Born in New York and raised in Paris, where her father was a colleague of Jacques Cousteau, de Carbuccia studied anthropology and art history at Columbia University. It was a long process that led her to make Earth Protectors. At first, she left the quiet of her studio to document the palpable change taking place across the world; then, in part as a response to those who doubted the veracity of her installations, she began filming the process of making them, and little by little, those separate journeys became the basic fabric of the film, gradually coming to focus on those who accompanied her in each setting, the protectors of the Earth’s land, air, and seas.

Anne De Carbucci assembles one of her photographic prints of an installation for exhibition.
Anne De Carbuccia assembles one of her photographic prints of an installation for exhibition. Photo: courtesy One Planet One Future Productions.

As Earth Protectors concludes, a montage of her photographed installations documents—with over 30 separate images, each of them simultaneously stunning and appalling, mementos mori for the Anthropocene era—flashes across the screen, sober reminders of what once was and what needs be done. Today, de Carbuccia’s work is on permanent exhibition in at Westbeth Center for the Arts in New York City and in Milan, Italy. Her One Planet One Future Foundation raises awareness about climate breakdown and the dangers of the Anthropocene and inspires individual and collective action through art, films, and exhibitions. With Earth Protectors, a documentary that is as profound as it is poetic, as inspiring as it is impassioned, her advocacy, artwork, and activism is poised to reach new audiences.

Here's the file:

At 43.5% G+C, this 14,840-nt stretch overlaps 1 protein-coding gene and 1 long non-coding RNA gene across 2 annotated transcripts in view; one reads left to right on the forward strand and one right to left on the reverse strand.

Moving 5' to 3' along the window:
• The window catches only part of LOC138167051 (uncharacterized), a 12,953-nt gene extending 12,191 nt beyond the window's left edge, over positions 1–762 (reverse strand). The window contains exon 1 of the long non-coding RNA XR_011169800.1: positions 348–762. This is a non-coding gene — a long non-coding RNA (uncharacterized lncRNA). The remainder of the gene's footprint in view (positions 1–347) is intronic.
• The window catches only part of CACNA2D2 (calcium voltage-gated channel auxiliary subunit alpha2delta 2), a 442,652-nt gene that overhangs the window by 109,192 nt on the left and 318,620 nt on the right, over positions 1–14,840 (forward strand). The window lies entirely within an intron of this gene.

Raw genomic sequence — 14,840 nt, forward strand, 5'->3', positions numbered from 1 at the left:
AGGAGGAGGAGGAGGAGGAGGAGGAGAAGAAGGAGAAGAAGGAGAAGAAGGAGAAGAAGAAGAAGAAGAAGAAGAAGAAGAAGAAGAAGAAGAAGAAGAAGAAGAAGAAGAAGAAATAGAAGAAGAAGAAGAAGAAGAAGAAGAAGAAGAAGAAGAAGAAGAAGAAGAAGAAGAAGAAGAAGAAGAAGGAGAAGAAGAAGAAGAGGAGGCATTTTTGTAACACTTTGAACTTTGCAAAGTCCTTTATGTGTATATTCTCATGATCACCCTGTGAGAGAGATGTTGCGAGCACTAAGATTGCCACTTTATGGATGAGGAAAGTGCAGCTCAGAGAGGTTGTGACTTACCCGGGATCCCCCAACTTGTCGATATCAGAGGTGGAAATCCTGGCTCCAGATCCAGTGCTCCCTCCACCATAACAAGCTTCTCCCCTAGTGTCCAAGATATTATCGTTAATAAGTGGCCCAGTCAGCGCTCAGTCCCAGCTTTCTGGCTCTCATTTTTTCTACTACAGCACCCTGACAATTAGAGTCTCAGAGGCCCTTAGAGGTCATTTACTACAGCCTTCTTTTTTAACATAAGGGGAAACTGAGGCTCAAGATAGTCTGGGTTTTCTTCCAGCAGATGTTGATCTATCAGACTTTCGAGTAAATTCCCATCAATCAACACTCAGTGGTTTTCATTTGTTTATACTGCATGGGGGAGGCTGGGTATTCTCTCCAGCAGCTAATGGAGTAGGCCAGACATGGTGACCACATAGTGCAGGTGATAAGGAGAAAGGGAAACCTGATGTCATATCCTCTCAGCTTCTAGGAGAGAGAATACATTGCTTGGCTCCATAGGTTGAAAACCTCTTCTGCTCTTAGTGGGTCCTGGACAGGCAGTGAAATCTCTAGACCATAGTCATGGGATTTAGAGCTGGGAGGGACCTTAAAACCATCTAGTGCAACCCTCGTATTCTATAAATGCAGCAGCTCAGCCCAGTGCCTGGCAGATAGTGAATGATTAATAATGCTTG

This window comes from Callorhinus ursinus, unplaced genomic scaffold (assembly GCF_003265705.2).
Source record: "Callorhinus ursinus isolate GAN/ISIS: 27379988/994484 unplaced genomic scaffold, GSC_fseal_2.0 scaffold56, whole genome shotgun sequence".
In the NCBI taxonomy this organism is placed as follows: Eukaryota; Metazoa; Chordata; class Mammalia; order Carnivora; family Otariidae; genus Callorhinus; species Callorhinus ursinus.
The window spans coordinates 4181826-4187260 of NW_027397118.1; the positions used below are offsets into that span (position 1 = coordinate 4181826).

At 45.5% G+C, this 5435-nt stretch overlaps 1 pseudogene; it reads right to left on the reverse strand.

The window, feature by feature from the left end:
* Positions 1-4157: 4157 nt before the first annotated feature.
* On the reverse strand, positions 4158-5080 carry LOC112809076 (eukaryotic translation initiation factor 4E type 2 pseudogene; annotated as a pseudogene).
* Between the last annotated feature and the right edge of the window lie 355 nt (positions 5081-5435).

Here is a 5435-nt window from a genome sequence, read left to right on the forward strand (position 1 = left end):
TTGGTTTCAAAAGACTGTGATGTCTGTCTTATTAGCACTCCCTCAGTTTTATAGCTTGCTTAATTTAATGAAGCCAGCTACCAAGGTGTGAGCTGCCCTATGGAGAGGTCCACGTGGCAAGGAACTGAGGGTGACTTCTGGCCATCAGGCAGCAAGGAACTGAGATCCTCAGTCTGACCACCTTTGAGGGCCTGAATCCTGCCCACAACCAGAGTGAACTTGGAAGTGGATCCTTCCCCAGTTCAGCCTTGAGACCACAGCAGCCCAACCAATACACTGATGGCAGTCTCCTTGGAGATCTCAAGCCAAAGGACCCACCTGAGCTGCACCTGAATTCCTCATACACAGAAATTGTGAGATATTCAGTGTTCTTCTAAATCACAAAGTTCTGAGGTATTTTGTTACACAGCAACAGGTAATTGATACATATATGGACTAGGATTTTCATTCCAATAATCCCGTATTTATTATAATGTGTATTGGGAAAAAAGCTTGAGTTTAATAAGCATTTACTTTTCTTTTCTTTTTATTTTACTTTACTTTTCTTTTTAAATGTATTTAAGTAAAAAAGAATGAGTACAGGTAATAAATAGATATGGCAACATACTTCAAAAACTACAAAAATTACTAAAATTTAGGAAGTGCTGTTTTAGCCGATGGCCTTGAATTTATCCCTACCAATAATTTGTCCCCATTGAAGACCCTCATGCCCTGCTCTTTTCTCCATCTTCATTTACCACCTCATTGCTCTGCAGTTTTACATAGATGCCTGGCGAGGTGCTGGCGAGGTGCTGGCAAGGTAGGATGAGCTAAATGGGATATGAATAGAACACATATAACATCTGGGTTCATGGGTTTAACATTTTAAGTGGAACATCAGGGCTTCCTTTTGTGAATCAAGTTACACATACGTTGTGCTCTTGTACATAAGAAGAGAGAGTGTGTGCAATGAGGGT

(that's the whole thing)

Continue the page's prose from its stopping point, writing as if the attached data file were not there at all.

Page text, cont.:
Earth Protectors will be available to stream on Prime Video and Apple TV+ in February 2024.

Written by J Paul Johnson

J Paul Johnson is Publisher of Film Obsessive. A professor emeritus of film studies and an avid cinephile, collector, and curator, his interests range from classical Hollywood melodrama and genre films to world and independent cinemas and documentary.